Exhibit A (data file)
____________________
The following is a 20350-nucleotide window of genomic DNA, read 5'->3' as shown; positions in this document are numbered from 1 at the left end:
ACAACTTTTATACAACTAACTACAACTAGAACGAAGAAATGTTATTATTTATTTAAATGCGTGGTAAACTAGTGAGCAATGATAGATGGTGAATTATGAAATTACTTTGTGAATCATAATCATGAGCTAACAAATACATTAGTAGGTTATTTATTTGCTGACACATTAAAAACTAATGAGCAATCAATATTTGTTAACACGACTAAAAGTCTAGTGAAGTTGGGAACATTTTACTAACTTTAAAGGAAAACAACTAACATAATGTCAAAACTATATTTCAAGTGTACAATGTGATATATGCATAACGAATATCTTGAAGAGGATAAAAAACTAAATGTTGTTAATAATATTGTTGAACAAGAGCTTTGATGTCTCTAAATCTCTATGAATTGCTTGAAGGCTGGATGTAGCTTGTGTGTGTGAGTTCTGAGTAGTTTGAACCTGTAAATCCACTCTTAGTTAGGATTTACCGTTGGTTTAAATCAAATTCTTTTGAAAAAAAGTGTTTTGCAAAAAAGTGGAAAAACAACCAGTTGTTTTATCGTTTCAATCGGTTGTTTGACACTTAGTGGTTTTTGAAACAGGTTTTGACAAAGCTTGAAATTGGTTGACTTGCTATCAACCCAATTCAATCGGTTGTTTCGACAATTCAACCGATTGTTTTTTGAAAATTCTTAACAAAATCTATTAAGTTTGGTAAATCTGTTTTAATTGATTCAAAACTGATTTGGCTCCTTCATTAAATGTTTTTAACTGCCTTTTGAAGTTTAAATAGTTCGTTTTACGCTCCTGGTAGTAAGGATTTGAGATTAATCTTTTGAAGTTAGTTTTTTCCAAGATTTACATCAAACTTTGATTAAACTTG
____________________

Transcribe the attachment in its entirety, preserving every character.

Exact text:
The following is a 20350-nucleotide window of genomic DNA, read 5'->3' as shown; positions in this document are numbered from 1 at the left end:
ACAACTTTTATACAACTAACTACAACTAGAACGAAGAAATGTTATTATTTATTTAAATGCGTGGTAAACTAGTGAGCAATGATAGATGGTGAATTATGAAATTACTTTGTGAATCATAATCATGAGCTAACAAATACATTAGTAGGTTATTTATTTGCTGACACATTAAAAACTAATGAGCAATCAATATTTGTTAACACGACTAAAAGTCTAGTGAAGTTGGGAACATTTTACTAACTTTAAAGGAAAACAACTAACATAATGTCAAAACTATATTTCAAGTGTACAATGTGATATATGCATAACGAATATCTTGAAGAGGATAAAAAACTAAATGTTGTTAATAATATTGTTGAACAAGAGCTTTGATGTCTCTAAATCTCTATGAATTGCTTGAAGGCTGGATGTAGCTTGTGTGTGTGAGTTCTGAGTAGTTTGAACCTGTAAATCCACTCTTAGTTAGGATTTACCGTTGGTTTAAATCAAATTCTTTTGAAAAAAAGTGTTTTGCAAAAAAGTGGAAAAACAACCAGTTGTTTTATCGTTTCAATCGGTTGTTTGACACTTAGTGGTTTTTGAAACAGGTTTTGACAAAGCTTGAAATTGGTTGACTTGCTATCAACCCAATTCAATCGGTTGTTTCGACAATTCAACCGATTGTTTTTTGAAAATTCTTAACAAAATCTATTAAGTTTGGTAAATCTGTTTTAATTGATTCAAAACTGATTTGGCTCCTTCATTAAATGTTTTTAACTGCCTTTTGAAGTTTAAATAGTTCGTTTTACGCTCCTGGTAGTAAGGATTTGAGATTAATCTTTTGAAGTTAGTTTTTTCCAAGATTTACATCAAACTTTGATTAAACTTG